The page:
The main focus of livelihood support programming in emergencies has been food security. Food security is one outcome of sustainable livelihoods. The interventions described in this supplement have been grouped around the Sphere minimum standards for disaster response in food security - income and employment support, market access, and production support. Food aid is covered in a separate chapter. Specific Sphere standards and indicators are referred to in the relevant sections.
In writing this supplement, it has not always been easy to maintain the distinctions between income, market and production support. All commodity distributions are, essentially, a form of income support, as they release income that would otherwise be spent on the distributed commodities. Income support, or cash transfers, can be used to purchase seeds or livestock and are therefore also production support. Cash transfers are also a form of market support as they create demand and therefore stimulate markets. Vouchers can provide income, market and production support, as agreements are made with traders to bring in the required commodities and they are often used to provide seeds. All livelihoods interventions require a market analysis. Furthermore, a livelihoods response rarely consists of a single intervention but is often a combination of different forms of income, market and production support. Finally, many of the interventions have an impact (intended or unintended) beyond food security, for example, in meeting essential nonfood needs and on broader aspects of livelihoods, such as education, health, etc.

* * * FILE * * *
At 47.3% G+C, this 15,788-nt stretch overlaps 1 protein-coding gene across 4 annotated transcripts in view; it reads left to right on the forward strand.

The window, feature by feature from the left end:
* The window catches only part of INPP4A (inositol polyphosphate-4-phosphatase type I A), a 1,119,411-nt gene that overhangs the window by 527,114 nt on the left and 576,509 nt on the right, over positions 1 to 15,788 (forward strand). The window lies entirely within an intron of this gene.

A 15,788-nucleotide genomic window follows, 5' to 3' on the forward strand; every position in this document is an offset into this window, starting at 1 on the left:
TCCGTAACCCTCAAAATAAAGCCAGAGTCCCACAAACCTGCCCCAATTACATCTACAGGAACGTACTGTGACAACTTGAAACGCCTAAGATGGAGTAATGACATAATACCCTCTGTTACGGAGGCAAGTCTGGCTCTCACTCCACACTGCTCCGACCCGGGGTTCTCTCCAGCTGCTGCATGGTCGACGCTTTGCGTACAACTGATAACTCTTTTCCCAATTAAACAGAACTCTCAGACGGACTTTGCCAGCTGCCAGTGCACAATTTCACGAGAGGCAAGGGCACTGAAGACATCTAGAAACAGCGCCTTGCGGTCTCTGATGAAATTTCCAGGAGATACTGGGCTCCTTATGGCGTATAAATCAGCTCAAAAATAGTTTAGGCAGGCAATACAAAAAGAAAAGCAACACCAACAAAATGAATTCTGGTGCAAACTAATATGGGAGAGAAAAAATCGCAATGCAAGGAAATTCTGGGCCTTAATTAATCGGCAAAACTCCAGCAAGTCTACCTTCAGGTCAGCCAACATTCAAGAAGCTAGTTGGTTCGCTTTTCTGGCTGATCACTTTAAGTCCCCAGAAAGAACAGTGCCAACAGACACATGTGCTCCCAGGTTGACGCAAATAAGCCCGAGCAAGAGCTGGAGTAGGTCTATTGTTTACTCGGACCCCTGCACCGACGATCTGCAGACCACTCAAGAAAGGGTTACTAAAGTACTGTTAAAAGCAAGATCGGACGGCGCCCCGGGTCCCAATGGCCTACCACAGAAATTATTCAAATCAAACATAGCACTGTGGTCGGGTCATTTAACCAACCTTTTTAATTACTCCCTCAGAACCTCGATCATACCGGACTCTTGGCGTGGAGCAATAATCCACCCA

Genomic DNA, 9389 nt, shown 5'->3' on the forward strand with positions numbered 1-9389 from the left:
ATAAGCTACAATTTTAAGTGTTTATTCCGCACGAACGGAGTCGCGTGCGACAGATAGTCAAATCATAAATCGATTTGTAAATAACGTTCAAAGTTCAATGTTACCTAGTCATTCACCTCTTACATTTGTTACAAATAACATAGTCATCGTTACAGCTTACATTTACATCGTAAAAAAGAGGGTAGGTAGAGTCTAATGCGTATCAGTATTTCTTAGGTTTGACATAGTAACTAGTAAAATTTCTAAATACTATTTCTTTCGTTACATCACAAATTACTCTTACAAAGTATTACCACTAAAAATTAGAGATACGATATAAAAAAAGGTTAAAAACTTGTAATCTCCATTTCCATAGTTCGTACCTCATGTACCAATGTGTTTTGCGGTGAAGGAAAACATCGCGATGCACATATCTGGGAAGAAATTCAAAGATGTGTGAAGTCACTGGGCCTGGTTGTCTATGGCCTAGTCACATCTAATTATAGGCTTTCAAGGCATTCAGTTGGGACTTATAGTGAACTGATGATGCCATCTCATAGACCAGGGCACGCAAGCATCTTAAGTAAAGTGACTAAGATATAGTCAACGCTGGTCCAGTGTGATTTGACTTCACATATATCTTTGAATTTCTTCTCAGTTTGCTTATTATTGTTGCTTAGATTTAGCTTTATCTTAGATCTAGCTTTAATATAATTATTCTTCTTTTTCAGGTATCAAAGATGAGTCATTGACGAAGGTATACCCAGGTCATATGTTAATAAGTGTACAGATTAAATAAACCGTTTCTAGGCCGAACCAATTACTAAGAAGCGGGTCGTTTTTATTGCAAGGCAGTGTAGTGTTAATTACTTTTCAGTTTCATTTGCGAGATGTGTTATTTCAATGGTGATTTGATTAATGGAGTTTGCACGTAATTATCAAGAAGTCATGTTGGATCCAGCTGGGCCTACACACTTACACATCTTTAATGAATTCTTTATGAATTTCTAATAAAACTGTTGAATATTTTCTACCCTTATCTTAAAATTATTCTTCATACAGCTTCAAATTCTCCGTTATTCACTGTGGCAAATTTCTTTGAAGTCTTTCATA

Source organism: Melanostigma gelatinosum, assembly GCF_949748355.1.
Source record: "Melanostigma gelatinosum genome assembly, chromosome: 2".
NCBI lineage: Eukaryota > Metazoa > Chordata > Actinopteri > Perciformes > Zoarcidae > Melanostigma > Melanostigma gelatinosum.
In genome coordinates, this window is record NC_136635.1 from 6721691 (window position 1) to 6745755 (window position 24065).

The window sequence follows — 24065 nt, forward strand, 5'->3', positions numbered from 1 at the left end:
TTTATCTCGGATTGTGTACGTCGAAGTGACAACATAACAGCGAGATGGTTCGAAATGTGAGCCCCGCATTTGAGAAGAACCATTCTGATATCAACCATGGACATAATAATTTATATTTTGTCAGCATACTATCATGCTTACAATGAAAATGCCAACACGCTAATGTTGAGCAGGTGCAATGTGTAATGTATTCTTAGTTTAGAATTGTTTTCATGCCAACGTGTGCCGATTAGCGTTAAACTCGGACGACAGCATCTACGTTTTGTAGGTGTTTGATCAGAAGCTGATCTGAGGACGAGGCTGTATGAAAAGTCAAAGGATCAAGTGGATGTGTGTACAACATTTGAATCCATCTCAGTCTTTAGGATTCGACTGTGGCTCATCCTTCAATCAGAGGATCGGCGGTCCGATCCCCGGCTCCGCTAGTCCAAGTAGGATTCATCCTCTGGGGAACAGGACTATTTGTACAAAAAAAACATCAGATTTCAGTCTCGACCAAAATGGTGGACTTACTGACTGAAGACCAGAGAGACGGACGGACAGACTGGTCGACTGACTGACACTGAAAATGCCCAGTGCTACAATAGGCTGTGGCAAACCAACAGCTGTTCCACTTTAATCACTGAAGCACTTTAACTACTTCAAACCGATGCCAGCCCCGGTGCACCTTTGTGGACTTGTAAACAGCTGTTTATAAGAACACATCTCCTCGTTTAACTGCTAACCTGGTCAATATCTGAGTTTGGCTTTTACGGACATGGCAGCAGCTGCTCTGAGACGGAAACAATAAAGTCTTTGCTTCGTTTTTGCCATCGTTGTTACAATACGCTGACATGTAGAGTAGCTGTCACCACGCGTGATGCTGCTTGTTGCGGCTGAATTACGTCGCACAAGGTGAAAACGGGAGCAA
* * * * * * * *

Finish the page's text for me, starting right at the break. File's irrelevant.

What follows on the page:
An Oxfam community identified CFW project to build a protection wall for erosion of irrigation ditches